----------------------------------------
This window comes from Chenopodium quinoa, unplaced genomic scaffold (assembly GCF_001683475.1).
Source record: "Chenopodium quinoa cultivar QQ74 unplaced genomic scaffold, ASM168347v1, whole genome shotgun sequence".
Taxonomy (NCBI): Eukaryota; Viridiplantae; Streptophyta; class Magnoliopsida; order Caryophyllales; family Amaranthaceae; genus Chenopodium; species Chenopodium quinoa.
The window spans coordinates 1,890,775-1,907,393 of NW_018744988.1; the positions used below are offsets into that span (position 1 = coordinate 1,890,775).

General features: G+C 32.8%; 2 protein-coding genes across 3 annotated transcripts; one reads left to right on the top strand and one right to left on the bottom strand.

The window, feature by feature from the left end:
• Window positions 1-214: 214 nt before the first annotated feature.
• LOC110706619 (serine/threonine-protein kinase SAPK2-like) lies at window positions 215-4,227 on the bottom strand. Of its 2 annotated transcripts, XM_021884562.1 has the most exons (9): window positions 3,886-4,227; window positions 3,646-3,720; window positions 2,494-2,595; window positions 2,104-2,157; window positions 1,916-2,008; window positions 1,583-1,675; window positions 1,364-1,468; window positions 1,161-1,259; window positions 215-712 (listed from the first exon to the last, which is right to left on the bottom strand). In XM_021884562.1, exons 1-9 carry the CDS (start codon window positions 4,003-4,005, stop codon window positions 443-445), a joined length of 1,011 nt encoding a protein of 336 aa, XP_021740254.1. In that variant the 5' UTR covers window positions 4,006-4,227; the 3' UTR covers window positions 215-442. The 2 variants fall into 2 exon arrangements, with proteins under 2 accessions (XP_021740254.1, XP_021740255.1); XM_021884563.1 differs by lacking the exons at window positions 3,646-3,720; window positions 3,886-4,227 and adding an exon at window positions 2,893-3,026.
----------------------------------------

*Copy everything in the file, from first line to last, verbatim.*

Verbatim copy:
This window comes from Chenopodium quinoa, unplaced genomic scaffold (assembly GCF_001683475.1).
Source record: "Chenopodium quinoa cultivar QQ74 unplaced genomic scaffold, ASM168347v1, whole genome shotgun sequence".
Taxonomy (NCBI): Eukaryota; Viridiplantae; Streptophyta; class Magnoliopsida; order Caryophyllales; family Amaranthaceae; genus Chenopodium; species Chenopodium quinoa.
The window spans coordinates 1,890,775-1,907,393 of NW_018744988.1; the positions used below are offsets into that span (position 1 = coordinate 1,890,775).

General features: G+C 32.8%; 2 protein-coding genes across 3 annotated transcripts; one reads left to right on the top strand and one right to left on the bottom strand.

The window, feature by feature from the left end:
• Window positions 1-214: 214 nt before the first annotated feature.
• LOC110706619 (serine/threonine-protein kinase SAPK2-like) lies at window positions 215-4,227 on the bottom strand. Of its 2 annotated transcripts, XM_021884562.1 has the most exons (9): window positions 3,886-4,227; window positions 3,646-3,720; window positions 2,494-2,595; window positions 2,104-2,157; window positions 1,916-2,008; window positions 1,583-1,675; window positions 1,364-1,468; window positions 1,161-1,259; window positions 215-712 (listed from the first exon to the last, which is right to left on the bottom strand). In XM_021884562.1, exons 1-9 carry the CDS (start codon window positions 4,003-4,005, stop codon window positions 443-445), a joined length of 1,011 nt encoding a protein of 336 aa, XP_021740254.1. In that variant the 5' UTR covers window positions 4,006-4,227; the 3' UTR covers window positions 215-442. The 2 variants fall into 2 exon arrangements, with proteins under 2 accessions (XP_021740254.1, XP_021740255.1); XM_021884563.1 differs by lacking the exons at window positions 3,646-3,720; window positions 3,886-4,227 and adding an exon at window positions 2,893-3,026.